From: Cemail@example.com (AP / ARLENE LEVINSON, AP National Writer)
Subject: Study: Most Colleges Too Expensive
Keywords: U.S. news and features
Organization: Copyright 2002 by The Associated Press (via ClariNet)
Date: Sun, 6 Jan 2002 22:40:06 PST
Expires: Sun, 20 Jan 2002 21:10:37 PST
Xref: news.itd.umich.edu clari.news.education.higher:1285 clari.news.front_page:52597 clari.news.issues:48100 clari.news.education:3033
A new study being released Monday on the skyrocketing cost of
higher education says there are only five states where all the
four-year public colleges are affordable for low-income students,
and in many of those, the students still need to borrow money to
In a third of all states, low-income students need loans even to
attend some two-year community colleges, the study found.
The findings of the year-old Lumina Foundation for Education
have sparked sharp criticism from higher education groups.
The foundation rated nearly 3,000 colleges and universities, and
said that while at least half the public four-year schools in 40
states are financially manageable for median-income students, those
students often need loans.
Only in Alaska, Arkansas, Hawaii, Kentucky and Wyoming are all
four-year public colleges affordable for low-income people, it
Critics complained that the study flies in the face of reality:
15 million people from all income levels attend college at two- and
four-year schools. They also charged that the study risks
discouraging those who might benefit most from a college degree.
Lumina's vice president for research, Jerry Davis, said the
study focuses on the hardships imposed by paying for college.
``We're saying students and families must make inordinate
financial sacrifices to attend those schools,'' Davis said. The
struggle to afford college leads some to quit, he said.
Davis said he had hoped that higher education officials would
use the study to help secure more state and federal aid for
The study arrives as the recession is both driving up demand for
college -- as people look to improve their skills and resumes -- and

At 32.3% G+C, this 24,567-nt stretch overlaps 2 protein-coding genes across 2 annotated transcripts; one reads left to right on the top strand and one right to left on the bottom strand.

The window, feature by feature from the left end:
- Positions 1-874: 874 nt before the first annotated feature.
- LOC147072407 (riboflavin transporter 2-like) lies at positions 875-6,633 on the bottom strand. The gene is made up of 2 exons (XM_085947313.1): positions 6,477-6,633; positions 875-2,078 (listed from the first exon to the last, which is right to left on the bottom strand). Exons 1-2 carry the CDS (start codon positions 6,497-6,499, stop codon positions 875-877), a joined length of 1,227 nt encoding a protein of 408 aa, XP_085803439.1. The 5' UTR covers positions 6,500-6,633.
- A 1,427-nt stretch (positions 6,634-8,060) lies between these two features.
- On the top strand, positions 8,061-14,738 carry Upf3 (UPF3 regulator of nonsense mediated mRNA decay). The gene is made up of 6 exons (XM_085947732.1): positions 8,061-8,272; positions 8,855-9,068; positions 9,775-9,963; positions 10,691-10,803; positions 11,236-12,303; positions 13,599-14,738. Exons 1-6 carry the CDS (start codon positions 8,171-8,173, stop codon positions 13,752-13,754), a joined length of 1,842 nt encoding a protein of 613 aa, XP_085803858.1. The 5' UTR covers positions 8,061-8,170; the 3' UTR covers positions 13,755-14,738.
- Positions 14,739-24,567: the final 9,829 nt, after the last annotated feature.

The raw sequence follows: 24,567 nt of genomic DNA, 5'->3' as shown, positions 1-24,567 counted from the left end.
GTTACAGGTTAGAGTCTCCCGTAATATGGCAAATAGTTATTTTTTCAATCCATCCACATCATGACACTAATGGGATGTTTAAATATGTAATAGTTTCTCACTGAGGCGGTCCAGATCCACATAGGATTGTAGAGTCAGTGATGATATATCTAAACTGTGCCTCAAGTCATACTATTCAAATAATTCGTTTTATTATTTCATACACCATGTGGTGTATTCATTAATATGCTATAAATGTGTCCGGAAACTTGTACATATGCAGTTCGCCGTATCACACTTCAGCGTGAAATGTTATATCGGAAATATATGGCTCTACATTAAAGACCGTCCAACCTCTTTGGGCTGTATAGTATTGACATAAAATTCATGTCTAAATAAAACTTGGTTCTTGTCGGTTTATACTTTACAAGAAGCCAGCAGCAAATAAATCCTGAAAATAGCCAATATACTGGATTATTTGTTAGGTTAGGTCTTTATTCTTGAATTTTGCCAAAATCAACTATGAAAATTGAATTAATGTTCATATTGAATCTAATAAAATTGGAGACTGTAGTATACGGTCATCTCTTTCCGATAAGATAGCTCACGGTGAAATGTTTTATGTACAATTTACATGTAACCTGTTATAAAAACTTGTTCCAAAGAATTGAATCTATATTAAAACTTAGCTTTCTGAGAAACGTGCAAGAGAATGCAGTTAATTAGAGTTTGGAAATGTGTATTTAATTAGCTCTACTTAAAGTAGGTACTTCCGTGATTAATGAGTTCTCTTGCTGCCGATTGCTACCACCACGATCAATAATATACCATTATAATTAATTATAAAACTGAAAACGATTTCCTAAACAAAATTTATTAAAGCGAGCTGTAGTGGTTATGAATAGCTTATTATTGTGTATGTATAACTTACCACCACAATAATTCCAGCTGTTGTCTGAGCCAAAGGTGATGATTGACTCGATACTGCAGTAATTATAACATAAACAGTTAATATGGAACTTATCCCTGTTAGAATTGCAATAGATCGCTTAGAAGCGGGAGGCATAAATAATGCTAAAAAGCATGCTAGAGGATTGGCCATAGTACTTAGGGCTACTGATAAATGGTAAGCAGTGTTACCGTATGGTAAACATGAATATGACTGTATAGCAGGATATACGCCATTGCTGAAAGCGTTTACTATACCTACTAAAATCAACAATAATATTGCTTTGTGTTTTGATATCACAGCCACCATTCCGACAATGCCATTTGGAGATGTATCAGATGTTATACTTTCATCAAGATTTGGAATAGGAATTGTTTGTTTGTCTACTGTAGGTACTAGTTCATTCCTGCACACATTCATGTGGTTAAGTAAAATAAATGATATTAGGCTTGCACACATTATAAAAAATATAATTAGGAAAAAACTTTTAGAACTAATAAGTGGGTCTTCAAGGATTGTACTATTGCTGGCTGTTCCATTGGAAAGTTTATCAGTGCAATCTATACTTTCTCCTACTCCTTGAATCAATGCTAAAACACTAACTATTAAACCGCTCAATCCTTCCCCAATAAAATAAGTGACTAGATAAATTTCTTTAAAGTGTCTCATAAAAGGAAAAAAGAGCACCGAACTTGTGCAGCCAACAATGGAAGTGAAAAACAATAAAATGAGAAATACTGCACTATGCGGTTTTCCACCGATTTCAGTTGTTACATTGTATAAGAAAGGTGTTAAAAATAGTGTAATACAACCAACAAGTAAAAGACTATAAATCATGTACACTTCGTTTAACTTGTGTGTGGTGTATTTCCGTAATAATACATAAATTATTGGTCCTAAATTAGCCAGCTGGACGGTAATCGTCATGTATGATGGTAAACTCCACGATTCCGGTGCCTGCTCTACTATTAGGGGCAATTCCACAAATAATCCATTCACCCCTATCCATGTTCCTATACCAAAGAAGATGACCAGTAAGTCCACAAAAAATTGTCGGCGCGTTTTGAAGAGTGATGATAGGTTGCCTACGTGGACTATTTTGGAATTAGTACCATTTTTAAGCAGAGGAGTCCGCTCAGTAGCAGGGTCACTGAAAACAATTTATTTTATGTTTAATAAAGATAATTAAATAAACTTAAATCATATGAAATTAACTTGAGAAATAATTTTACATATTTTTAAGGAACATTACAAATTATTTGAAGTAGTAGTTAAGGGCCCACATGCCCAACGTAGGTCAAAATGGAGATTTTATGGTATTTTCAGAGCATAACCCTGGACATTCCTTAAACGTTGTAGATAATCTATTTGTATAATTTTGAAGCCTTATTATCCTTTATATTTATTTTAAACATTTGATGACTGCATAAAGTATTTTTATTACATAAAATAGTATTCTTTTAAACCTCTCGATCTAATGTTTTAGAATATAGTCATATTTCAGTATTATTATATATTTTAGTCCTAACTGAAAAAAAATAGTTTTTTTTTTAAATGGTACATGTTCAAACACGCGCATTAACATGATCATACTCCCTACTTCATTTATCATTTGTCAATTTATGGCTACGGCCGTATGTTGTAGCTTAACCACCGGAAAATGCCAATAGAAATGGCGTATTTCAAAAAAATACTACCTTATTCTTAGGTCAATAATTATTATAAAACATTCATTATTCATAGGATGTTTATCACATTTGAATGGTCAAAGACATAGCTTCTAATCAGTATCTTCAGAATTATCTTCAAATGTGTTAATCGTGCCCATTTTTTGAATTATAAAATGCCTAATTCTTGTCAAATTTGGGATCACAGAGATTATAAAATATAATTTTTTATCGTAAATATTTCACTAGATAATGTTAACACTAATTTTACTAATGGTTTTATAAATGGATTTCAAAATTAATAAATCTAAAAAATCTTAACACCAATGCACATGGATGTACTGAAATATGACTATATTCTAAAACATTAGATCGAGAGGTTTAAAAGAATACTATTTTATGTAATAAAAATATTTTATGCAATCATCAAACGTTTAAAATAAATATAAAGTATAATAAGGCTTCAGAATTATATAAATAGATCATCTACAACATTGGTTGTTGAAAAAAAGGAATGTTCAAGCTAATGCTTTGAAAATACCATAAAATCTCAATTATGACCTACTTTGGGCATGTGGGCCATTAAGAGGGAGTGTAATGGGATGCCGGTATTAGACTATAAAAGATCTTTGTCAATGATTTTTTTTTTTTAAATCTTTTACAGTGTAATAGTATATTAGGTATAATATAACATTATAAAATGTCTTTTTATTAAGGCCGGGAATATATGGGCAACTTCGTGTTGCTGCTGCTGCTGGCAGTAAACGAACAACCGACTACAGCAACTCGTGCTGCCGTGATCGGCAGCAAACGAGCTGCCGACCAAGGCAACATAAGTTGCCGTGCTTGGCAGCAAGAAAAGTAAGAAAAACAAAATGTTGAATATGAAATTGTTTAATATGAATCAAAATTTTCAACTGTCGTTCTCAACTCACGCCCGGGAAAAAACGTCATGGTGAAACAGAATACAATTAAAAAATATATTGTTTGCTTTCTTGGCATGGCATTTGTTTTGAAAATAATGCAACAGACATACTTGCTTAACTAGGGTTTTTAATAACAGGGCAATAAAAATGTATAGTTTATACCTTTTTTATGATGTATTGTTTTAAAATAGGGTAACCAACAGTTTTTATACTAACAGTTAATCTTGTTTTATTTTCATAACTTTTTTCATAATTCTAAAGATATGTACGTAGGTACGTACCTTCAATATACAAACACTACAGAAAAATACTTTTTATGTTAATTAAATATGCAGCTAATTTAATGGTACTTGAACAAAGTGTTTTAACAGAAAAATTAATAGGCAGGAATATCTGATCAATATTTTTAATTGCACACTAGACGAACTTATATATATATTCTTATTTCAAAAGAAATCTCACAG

the cost of attending, especially at state institutions where about
80 percent of college students are found.
The study used 1998 federal statistics on income, enrollment and
financial aid, among other factors. It looked at four income
groups: low- and median-income students still dependent on parents'
income, and independent students ages 25-34 with low or median
Higher education groups said the study's methods were flawed and
could put people off the idea of college or certain institutions.
``Enrollments go up every single year,'' said Terry Hartle, vice
president of the American Council on Education. ``If this is
correct, there are a lot of people in higher education that aren't
supposed to be there.''
Hartle lauded Lumina's effort but said it would reinforce
mistaken assumptions. Surveys find the public tends to overestimate
the cost of a college education, he said.
David Warren, head of the National Association of Independent
Colleges and Universities, said the report ``misrepresents reality,
misleads readers, and harms the very families the foundation is
trying to help.''
The topic of cost is ``probably one of the touchiest policy
issues in higher education right now,'' said Travis Reindl, state
policy director at the American Association of State Colleges and
Still, Reindl said it was unfair for the study to label specific
schools as ``unaffordable.''
``If you're going to really judge an institution, you have to
really dig into the nitty-gritty of what's happening at the
institution,'' he said.
The nonprofit Lumina Foundation was created with proceeds from
the 2000 purchase of USA Group, a nonprofit company that services
student loans, by Sallie Mae, a leading provider of student loans.
The foundation is devoted to expanding access to higher education.
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